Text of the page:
1. The Cloud is less reliable than on-premise
For all accounting systems, operational stability and compatibility is very important. With traditional, on-premise systems, product vendors typically do not offer guarantees for the program to be free of errors or interruptions. This is because the software vendor has no control over the specific network and server setup that their product is installed on. On the other hand, cloud computing companies own and control the systems that host the software, so they are solely responsible if their network goes down or if an upgrade breaks the system. Because they must meet their service level agreements, their datacenters are equipped with redundant power supplies and multiple Internet connections with a variety of ISPs. They also manage offsite backups and disaster recovery plans.
2. The Cloud is less secure than on-premise
Security is vital to every system, and the Cloud is no exception. Cloud computing companies such as Intacct have intrusion detection systems to guard their networks. Each user account has granular permissions available to limit what each person can view, edit, and save in the system. Intacct also provides two-factor authentication, IP address filtering, and forced password changes. As well, data is encrypted as it travels between your browser and the application. This applies not only to the primary data center, but also to their multiple, redundant backups that protect your information in the event that the primary facility goes down.
3. There is no place for cloud computing in your business
Many businesses are running on the cloud without even realizing it. Do you remotely access your email on your phone or laptop, perhaps to send and receive reports or to discuss your work? Maybe you also use a document sharing service such as Google Drive or Office 365? If so, those are cloud applications that are used to run many businesses just like yours.
4. Everyone will have access to your finances
A common objections to cloud computing is the fear that by not keeping in your internal systems, it will be vulnerable to hackers and other unauthorized access. The reality is that your company’s security and backup systems are far less advanced than those employed by cloud computing datacenters. Many breaches of financial data are due to unauthorized access to the physical system. Cloud providers like Intacct perform extensive background checks on all employees and maintain fences, armed guards, and biometric access checks to protect the physical system.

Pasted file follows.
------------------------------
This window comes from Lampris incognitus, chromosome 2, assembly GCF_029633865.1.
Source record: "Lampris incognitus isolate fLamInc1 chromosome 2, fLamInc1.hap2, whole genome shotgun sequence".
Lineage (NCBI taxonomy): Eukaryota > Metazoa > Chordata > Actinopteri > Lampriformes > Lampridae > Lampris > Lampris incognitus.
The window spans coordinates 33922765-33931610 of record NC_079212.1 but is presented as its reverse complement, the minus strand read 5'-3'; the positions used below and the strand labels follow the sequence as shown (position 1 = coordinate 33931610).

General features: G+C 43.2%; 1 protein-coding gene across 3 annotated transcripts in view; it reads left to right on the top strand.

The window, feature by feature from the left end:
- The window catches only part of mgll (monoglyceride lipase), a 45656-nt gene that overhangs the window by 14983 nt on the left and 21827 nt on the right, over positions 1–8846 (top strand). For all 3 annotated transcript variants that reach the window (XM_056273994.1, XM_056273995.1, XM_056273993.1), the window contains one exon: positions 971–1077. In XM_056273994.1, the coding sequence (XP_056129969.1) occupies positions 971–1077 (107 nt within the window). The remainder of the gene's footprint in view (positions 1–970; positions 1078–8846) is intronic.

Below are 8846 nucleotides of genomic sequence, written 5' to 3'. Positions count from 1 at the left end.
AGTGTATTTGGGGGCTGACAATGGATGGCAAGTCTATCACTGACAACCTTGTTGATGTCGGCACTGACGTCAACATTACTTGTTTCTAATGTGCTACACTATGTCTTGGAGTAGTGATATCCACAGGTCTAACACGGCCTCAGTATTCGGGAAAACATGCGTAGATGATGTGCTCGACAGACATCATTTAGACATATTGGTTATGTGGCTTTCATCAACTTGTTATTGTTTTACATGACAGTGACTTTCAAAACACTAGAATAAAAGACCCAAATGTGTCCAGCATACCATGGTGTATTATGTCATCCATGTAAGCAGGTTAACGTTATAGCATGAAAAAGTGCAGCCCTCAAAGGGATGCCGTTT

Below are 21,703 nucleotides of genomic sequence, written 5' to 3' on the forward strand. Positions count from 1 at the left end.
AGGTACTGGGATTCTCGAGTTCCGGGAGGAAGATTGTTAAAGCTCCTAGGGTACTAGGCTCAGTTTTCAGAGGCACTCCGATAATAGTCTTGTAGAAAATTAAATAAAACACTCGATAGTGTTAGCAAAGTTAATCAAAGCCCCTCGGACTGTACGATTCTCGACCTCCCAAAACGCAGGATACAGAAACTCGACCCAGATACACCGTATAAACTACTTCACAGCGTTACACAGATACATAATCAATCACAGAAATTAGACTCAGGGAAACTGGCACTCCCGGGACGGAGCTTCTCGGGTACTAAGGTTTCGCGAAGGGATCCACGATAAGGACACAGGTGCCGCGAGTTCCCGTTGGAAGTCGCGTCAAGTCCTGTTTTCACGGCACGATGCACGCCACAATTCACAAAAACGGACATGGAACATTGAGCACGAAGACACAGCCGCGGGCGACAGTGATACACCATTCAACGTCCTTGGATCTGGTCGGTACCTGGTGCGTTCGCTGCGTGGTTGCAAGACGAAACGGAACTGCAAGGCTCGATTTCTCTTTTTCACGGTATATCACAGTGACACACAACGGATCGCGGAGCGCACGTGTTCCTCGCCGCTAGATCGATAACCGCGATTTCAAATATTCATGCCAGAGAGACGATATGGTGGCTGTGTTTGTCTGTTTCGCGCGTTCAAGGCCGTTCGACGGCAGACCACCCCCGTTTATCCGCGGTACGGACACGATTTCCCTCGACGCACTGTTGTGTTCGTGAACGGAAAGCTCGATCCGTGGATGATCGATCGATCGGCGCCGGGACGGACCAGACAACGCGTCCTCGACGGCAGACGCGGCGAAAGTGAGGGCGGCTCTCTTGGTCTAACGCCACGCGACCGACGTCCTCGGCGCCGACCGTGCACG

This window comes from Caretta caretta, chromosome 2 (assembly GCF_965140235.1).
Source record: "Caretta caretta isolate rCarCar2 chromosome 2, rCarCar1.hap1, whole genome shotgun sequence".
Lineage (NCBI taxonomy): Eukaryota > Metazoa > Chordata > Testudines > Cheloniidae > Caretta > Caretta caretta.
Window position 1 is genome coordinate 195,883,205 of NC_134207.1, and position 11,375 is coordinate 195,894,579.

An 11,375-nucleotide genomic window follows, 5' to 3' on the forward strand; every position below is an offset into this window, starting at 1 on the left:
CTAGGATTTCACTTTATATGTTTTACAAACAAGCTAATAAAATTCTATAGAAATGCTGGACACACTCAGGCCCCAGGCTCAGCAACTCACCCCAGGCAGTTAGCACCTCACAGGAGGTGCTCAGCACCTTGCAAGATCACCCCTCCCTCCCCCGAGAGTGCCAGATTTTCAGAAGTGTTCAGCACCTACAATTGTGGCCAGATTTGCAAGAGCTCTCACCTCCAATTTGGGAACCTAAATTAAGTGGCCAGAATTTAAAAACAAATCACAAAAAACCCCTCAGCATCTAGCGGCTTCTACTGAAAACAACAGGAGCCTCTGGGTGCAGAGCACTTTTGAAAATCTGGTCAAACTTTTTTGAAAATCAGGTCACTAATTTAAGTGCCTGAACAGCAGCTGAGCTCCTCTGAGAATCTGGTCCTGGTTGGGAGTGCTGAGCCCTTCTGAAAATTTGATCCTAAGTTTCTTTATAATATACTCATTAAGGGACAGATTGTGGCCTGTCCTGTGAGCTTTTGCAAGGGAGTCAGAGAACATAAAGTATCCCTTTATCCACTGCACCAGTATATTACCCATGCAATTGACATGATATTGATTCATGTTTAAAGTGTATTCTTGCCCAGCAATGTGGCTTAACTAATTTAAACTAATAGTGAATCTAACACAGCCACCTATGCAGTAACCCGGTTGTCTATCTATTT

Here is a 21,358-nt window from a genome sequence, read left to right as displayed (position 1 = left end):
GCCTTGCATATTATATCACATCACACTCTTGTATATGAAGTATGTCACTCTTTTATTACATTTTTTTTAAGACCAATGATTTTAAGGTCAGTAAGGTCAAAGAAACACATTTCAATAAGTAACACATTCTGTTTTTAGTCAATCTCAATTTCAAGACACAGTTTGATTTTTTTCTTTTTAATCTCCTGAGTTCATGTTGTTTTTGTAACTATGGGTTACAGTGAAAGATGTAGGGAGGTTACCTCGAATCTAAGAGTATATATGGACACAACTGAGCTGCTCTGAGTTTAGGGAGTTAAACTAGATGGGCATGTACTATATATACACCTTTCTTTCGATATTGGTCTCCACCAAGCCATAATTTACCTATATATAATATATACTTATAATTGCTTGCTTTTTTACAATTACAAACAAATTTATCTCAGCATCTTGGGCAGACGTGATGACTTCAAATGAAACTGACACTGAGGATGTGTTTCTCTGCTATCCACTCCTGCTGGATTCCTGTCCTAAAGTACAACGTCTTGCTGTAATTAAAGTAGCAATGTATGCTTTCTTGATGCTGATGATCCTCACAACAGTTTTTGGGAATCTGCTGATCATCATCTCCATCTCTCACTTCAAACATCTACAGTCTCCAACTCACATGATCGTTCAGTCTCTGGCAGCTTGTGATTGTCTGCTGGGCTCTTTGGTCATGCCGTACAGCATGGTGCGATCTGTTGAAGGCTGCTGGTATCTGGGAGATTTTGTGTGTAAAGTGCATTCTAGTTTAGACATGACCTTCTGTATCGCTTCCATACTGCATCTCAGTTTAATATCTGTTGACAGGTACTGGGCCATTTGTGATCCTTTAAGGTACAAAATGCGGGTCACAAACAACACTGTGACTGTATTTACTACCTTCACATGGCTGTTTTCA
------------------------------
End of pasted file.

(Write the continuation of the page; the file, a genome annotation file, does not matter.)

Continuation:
5. There is too much work involved in migrating to the cloud
With Cloud applications, it’s actually very easy to migrate your old data into the system. Modern cloud-based programs generally have several options for importing your data. With Intacct, you can use their CSV import templates, upload a QuickBooks company file, or use Scribe Online to migrate your data.
6. I have no idea where my data is
As outlined previously, your data is stored in world-class facilities run by the cloud provider. For instance, Intacct stores their customers data in San Jose, California, with additional backups in Sacramento. Each location is monitored around the clock and features multiple fiber-optic data connections, mirrored RAID storage, redundant servers and generators, and guaranteed application recovery within 24-hours should a disaster occur. These types of protections and backups are typical among cloud providers.
7. Cloud computing is a new, untested technology
Cloud computing is a natural extension of business process that has been done for many years: outsourcing. Just like consulting companies can provide more reliable services due to scale and experience, cloud computing companies can provide specialized services better and at a lower cost because they focus on that one thing.
8. Complex data centers are needed for your business applications
Due to legacy systems and software, it’s easy to believe that you need a multitude of servers running on complicated network systems in order to accomplish the business functions your company needs. The reality is that nearly everything from data storage and backups to financial software can be run as a cloud application. With the use of standardized programming interfaces, these separate cloud apps can integrated seamlessly, meaning that you are no longer locked into a single product or vendor.
9. Application hosting is the same as cloud computing
Application hosting is halfway between being an on-premise service and a cloud service. Application hosting services like Citrix or Terminal Services don’t require you to maintain the application servers, but they still require you to purchase software and use specialized client programs. A true cloud computing application only requires the use of a standard web browser such as Firefox, and the application is paid for on a subscription-basis.
10. Cloud computing is more expensive than owning an on-premise solution
While there may be a few larger upfront costs when migrating your data to a new system, cloud-based applications actually reduce costs significantly. With an on-premise application, you have to pay for hardware, software licenses, energy, maintenance fees, storage, support personnel, and everything else that comes with managing your own systems. With a cloud application, all you pay for is a subscription fee based on the features and number of users for that billing period.
11. I don’t own the data anymore/I can’t backup my data
Cloud applications perform and store backups automatically in the event of a disaster. If you want to keep a local copy for yourself as well, there are options for exporting anything you might need. Some systems will even let you schedule offsite backups to your own server or to another cloud provider such as Dropbox or Google Drive.